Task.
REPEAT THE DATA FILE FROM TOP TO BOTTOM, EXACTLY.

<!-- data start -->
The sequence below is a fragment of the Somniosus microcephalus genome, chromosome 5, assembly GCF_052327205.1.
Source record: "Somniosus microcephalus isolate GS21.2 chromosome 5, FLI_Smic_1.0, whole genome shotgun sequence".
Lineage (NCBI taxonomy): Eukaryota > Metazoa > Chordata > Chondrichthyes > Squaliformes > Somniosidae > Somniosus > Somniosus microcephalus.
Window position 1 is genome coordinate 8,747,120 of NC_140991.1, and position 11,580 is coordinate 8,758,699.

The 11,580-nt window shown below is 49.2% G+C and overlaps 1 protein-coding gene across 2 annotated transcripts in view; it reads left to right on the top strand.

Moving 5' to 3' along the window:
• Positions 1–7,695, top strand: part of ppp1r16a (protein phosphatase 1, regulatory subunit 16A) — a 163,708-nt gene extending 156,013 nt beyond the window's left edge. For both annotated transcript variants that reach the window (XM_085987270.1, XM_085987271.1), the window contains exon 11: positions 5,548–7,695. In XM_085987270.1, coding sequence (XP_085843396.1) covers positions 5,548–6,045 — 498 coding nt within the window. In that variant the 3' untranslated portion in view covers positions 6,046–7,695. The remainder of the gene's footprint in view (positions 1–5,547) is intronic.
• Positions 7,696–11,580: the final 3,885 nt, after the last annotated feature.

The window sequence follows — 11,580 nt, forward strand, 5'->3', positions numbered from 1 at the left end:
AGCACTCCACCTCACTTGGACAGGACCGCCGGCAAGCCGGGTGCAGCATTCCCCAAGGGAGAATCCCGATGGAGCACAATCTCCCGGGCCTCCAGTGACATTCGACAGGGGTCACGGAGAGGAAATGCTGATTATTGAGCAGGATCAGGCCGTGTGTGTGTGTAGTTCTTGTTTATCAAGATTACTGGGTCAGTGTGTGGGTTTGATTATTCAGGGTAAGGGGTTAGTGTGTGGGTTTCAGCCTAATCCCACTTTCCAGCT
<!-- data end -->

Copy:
The sequence below is a fragment of the Somniosus microcephalus genome, chromosome 5, assembly GCF_052327205.1.
Source record: "Somniosus microcephalus isolate GS21.2 chromosome 5, FLI_Smic_1.0, whole genome shotgun sequence".
Lineage (NCBI taxonomy): Eukaryota > Metazoa > Chordata > Chondrichthyes > Squaliformes > Somniosidae > Somniosus > Somniosus microcephalus.
Window position 1 is genome coordinate 8,747,120 of NC_140991.1, and position 11,580 is coordinate 8,758,699.

The 11,580-nt window shown below is 49.2% G+C and overlaps 1 protein-coding gene across 2 annotated transcripts in view; it reads left to right on the top strand.

Moving 5' to 3' along the window:
• Positions 1–7,695, top strand: part of ppp1r16a (protein phosphatase 1, regulatory subunit 16A) — a 163,708-nt gene extending 156,013 nt beyond the window's left edge. For both annotated transcript variants that reach the window (XM_085987270.1, XM_085987271.1), the window contains exon 11: positions 5,548–7,695. In XM_085987270.1, coding sequence (XP_085843396.1) covers positions 5,548–6,045 — 498 coding nt within the window. In that variant the 3' untranslated portion in view covers positions 6,046–7,695. The remainder of the gene's footprint in view (positions 1–5,547) is intronic.
• Positions 7,696–11,580: the final 3,885 nt, after the last annotated feature.

The window sequence follows — 11,580 nt, forward strand, 5'->3', positions numbered from 1 at the left end:
AGCACTCCACCTCACTTGGACAGGACCGCCGGCAAGCCGGGTGCAGCATTCCCCAAGGGAGAATCCCGATGGAGCACAATCTCCCGGGCCTCCAGTGACATTCGACAGGGGTCACGGAGAGGAAATGCTGATTATTGAGCAGGATCAGGCCGTGTGTGTGTGTAGTTCTTGTTTATCAAGATTACTGGGTCAGTGTGTGGGTTTGATTATTCAGGGTAAGGGGTTAGTGTGTGGGTTTCAGCCTAATCCCACTTTCCAGCT